‘Natural’ Hormone Replacement and Breast Cancer Risk: Evidence for Safety and Efficacy

OncologyONCOLOGY Vol 23 No 7
Volume 23
Issue 7

Many women have turned to natural forms of hormone replacement for menopause since learning that conventional hormone replacement therapy (HRT) may increase their risks of breast cancer and other health problems. Most women have assumed that “natural” or “bioidentical” HRT is safer than conventional HRT. However, recent research has shown that this is not the case and that, in fact, the risks are probably similar.

Many women have turned to natural forms of hormone replacement for menopause since learning that conventional hormone replacement therapy (HRT) may increase their risks of breast cancer and other health problems. Most women have assumed that “natural” or “bioidentical” HRT is safer than conventional HRT. However, recent research has shown that this is not the case and that, in fact, the risks are probably similar.

Bioidentical HRT and Phytoestrogens
The most common “natural” HRT (NHRT) products are bioidentical hormone replacement therapy and phytoestrogen supplements. Bioidentical hormone products, frequently derived from plant extracts, are usually administered as oral supplements or transdermal injections modified to be chemically similar to naturally produced hormones. They are usually compounded into custom formulations that combine three estrogens-estriol, estradiol, and estrone-in varying proportions. These preparations are marketed under a number of names including Bi-Est, Tri-Est, and others that do not sound like they might be estrogen. There are also “bioidentical” forms of progesterone known as oral micronized progesterone, or OMP. Additionally, transdermal forms of “natural progesterone” are available; most are topical creams. These preparations have not been well studied for safety and efficacy but they are promoted as safe, effective, and free of the risks of conventional forms of HRT in the popular media. Recent, early data suggest that OMP use is associated with a decreased risk in breast cancer compared to other progestins.[1]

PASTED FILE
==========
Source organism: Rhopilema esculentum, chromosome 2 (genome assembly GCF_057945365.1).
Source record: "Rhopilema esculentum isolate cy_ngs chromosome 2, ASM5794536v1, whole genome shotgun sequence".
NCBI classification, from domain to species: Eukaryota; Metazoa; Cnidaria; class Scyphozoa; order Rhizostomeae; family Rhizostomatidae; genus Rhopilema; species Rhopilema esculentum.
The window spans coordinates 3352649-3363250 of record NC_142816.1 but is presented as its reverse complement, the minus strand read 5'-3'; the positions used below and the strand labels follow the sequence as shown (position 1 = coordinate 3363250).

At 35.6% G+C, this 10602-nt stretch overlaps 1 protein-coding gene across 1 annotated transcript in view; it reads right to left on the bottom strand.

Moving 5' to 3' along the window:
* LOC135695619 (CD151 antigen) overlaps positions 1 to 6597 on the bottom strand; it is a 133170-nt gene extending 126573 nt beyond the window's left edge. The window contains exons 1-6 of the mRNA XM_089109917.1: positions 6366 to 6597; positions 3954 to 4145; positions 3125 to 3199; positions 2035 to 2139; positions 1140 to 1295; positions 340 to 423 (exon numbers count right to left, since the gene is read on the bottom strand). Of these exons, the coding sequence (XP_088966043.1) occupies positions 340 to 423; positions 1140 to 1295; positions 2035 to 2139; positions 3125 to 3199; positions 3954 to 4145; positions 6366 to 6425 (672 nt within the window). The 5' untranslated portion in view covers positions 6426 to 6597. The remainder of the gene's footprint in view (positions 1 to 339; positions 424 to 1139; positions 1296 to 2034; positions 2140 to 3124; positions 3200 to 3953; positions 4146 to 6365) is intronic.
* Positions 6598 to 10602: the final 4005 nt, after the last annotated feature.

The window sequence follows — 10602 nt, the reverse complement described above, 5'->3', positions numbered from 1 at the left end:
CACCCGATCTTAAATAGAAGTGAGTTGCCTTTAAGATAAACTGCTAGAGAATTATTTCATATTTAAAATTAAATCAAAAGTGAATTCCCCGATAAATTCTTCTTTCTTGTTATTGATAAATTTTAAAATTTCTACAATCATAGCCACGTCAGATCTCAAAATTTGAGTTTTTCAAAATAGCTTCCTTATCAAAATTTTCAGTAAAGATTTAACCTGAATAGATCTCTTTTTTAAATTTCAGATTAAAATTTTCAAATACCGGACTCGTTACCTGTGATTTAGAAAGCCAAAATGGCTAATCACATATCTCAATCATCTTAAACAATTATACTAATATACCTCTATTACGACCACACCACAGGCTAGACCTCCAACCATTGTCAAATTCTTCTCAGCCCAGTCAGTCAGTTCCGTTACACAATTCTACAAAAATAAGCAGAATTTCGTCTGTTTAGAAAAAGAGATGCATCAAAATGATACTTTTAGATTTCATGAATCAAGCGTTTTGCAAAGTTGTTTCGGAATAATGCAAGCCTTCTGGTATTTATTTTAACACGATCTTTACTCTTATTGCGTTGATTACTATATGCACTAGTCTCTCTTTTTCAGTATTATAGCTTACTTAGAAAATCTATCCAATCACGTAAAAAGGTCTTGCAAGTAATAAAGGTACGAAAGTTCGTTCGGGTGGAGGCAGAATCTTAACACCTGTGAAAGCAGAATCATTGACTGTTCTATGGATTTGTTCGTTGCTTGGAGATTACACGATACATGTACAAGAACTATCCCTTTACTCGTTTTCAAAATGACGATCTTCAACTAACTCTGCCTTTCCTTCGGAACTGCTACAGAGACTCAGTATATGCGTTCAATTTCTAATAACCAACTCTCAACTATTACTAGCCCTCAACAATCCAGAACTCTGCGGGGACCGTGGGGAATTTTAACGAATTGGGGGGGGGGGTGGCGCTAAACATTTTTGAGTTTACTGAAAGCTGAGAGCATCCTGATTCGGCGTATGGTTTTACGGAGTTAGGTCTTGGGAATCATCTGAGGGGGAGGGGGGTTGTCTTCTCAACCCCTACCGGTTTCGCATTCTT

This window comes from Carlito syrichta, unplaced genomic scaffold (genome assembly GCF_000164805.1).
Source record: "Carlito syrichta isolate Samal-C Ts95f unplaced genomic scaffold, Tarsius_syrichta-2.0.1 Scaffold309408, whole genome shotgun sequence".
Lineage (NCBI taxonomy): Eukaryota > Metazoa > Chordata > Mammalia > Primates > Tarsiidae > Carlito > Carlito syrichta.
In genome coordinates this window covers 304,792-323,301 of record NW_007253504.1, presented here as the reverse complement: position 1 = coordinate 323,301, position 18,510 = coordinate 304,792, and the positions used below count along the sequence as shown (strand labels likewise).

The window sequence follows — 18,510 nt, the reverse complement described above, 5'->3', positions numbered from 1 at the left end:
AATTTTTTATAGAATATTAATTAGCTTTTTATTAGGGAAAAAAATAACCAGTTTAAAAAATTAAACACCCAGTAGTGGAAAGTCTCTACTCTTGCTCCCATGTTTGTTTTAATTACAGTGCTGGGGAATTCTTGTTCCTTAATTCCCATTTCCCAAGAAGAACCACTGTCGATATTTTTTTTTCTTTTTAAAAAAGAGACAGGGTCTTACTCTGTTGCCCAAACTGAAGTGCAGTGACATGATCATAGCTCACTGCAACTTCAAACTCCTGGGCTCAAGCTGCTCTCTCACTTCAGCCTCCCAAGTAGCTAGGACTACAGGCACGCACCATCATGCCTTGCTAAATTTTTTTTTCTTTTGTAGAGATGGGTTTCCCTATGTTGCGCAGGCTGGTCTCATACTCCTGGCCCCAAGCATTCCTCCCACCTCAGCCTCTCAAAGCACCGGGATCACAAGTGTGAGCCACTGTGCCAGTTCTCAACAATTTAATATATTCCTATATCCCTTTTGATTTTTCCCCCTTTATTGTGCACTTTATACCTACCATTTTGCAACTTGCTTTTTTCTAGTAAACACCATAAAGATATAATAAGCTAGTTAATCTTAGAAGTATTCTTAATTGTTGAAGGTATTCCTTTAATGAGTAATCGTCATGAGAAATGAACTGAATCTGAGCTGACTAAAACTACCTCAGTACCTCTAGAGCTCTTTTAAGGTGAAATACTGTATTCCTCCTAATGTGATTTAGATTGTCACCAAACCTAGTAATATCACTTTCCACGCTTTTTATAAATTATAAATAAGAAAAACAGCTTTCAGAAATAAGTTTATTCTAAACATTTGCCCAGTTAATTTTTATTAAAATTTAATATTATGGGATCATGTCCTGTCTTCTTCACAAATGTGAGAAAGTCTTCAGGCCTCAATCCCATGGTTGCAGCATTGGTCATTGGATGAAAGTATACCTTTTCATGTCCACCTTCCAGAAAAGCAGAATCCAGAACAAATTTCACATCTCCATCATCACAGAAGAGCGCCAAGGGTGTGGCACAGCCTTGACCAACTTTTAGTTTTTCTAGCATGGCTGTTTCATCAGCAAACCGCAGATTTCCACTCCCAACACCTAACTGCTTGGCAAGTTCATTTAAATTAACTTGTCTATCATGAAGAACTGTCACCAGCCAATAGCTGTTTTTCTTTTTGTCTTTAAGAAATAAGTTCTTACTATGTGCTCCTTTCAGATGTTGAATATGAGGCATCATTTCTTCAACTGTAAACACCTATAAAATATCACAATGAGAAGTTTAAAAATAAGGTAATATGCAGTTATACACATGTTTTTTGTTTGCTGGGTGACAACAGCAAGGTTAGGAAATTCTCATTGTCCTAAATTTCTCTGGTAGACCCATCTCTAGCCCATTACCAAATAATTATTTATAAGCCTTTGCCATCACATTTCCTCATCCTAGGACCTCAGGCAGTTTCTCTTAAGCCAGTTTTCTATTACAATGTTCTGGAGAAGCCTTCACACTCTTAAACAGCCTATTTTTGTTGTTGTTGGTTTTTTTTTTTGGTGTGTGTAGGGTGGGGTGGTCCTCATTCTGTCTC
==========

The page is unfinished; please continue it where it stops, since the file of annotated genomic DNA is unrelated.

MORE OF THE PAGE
Naturally occurring plant hormones known as phytoestrogens are also frequently used to decrease menopausal symptoms. Common sources include soy and some herbs such as red clover (see Table 1).[2-5] Generally, phytoestrogens exert a weaker estrogenic effect than either conventional or bioidentical HRT.

NHRT-Associated Risks
The Women’s Health Initiative (WHI) data showed that women who took conventional HRT had a higher risk of breast cancer, blood clots, and stroke.[6-8] Estrogen use was also found to increase the risk of gallbladder disease.[9] The women in the WHI study used Premarin or PremPro (conjugated equine estrogens with or without medroxyprogesterone acetate). The hope for bioidentical hormones was that they would be safer because they are purported to be more similar to the hormones naturally produced by a woman’s body. Unfortunately, there is little reason to believe that this is true. In fact, some data suggest that standard doses of conjugated equine estrogens may result in less estrogen-induced epithelial proliferation in the breast compared with estradiol.[10] A 2006 European study found little variation in breast cancer risk among women taking various forms of HRT, including some bioidentical forms, suggesting that all estrogens increase breast cancer risk.[11]

Clinical Benefits of NHRT
Both conventional HRT and bioidentical HRT effectively treat vasomotor symptoms of menopause.[12,13] However, data on efficacy of phytoestrogens for vasomotor symptoms are mixed, and for many herbs, nonexistent.

In 2008, D’Anna et al reported a reduction of hot flashes in women taking genistein, a soy phytoestrogen, compared to controls. However, that effect was not long-lived.[14] Black cohosh (Cimicifuga racemosa), a popular herb used to treat vasomotor symptoms, was found to have questionable efficacy in treating menopausal symptoms in a recent meta-analysis.[15] A small Thai study comparing a native plant phytoestrogen (Pueraria mirifica) to conjugated equine estrogens with or without progestin, showed similar results when used for the treatment of vasomotor symptoms.[16]